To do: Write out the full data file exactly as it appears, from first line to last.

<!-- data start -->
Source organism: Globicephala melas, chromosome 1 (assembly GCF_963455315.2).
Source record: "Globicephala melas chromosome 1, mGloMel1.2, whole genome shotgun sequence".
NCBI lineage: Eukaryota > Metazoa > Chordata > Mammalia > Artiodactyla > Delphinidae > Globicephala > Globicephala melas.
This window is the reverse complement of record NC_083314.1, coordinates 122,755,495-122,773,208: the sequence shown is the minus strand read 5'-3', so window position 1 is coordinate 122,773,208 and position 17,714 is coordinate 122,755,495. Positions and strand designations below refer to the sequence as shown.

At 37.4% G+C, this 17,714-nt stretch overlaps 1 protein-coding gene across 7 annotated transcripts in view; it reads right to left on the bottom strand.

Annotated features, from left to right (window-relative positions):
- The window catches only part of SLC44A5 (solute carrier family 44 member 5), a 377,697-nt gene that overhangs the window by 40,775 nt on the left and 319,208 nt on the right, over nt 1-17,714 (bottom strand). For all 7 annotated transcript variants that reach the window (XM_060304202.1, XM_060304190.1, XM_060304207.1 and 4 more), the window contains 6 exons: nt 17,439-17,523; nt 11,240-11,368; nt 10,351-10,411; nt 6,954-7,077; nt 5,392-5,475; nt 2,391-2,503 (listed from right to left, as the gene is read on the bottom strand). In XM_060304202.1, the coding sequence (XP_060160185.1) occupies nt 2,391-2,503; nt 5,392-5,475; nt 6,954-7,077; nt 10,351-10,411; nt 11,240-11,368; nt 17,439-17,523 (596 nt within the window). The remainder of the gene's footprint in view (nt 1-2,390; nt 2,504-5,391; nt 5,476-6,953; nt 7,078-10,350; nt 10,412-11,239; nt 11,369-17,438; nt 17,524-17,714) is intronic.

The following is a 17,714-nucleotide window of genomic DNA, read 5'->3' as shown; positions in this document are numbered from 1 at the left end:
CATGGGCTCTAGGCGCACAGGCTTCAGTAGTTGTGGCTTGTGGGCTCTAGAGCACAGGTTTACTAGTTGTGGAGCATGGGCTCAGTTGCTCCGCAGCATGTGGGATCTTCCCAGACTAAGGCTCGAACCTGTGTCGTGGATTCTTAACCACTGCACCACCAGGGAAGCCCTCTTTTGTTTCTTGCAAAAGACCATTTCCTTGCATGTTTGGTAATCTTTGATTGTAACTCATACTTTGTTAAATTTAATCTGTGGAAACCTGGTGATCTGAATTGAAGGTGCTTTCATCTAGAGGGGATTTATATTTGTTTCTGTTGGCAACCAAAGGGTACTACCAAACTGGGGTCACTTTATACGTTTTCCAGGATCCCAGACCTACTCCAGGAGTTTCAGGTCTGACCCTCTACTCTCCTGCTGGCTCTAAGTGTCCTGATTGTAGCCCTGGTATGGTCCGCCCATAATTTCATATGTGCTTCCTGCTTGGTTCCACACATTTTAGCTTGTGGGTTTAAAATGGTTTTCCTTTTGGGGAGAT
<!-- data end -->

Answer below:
Source organism: Globicephala melas, chromosome 1 (assembly GCF_963455315.2).
Source record: "Globicephala melas chromosome 1, mGloMel1.2, whole genome shotgun sequence".
NCBI lineage: Eukaryota > Metazoa > Chordata > Mammalia > Artiodactyla > Delphinidae > Globicephala > Globicephala melas.
This window is the reverse complement of record NC_083314.1, coordinates 122,755,495-122,773,208: the sequence shown is the minus strand read 5'-3', so window position 1 is coordinate 122,773,208 and position 17,714 is coordinate 122,755,495. Positions and strand designations below refer to the sequence as shown.

At 37.4% G+C, this 17,714-nt stretch overlaps 1 protein-coding gene across 7 annotated transcripts in view; it reads right to left on the bottom strand.

Annotated features, from left to right (window-relative positions):
- The window catches only part of SLC44A5 (solute carrier family 44 member 5), a 377,697-nt gene that overhangs the window by 40,775 nt on the left and 319,208 nt on the right, over nt 1-17,714 (bottom strand). For all 7 annotated transcript variants that reach the window (XM_060304202.1, XM_060304190.1, XM_060304207.1 and 4 more), the window contains 6 exons: nt 17,439-17,523; nt 11,240-11,368; nt 10,351-10,411; nt 6,954-7,077; nt 5,392-5,475; nt 2,391-2,503 (listed from right to left, as the gene is read on the bottom strand). In XM_060304202.1, the coding sequence (XP_060160185.1) occupies nt 2,391-2,503; nt 5,392-5,475; nt 6,954-7,077; nt 10,351-10,411; nt 11,240-11,368; nt 17,439-17,523 (596 nt within the window). The remainder of the gene's footprint in view (nt 1-2,390; nt 2,504-5,391; nt 5,476-6,953; nt 7,078-10,350; nt 10,412-11,239; nt 11,369-17,438; nt 17,524-17,714) is intronic.

The following is a 17,714-nucleotide window of genomic DNA, read 5'->3' as shown; positions in this document are numbered from 1 at the left end:
CATGGGCTCTAGGCGCACAGGCTTCAGTAGTTGTGGCTTGTGGGCTCTAGAGCACAGGTTTACTAGTTGTGGAGCATGGGCTCAGTTGCTCCGCAGCATGTGGGATCTTCCCAGACTAAGGCTCGAACCTGTGTCGTGGATTCTTAACCACTGCACCACCAGGGAAGCCCTCTTTTGTTTCTTGCAAAAGACCATTTCCTTGCATGTTTGGTAATCTTTGATTGTAACTCATACTTTGTTAAATTTAATCTGTGGAAACCTGGTGATCTGAATTGAAGGTGCTTTCATCTAGAGGGGATTTATATTTGTTTCTGTTGGCAACCAAAGGGTACTACCAAACTGGGGTCACTTTATACGTTTTCCAGGATCCCAGACCTACTCCAGGAGTTTCAGGTCTGACCCTCTACTCTCCTGCTGGCTCTAAGTGTCCTGATTGTAGCCCTGGTATGGTCCGCCCATAATTTCATATGTGCTTCCTGCTTGGTTCCACACATTTTAGCTTGTGGGTTTAAAATGGTTTTCCTTTTGGGGAGAT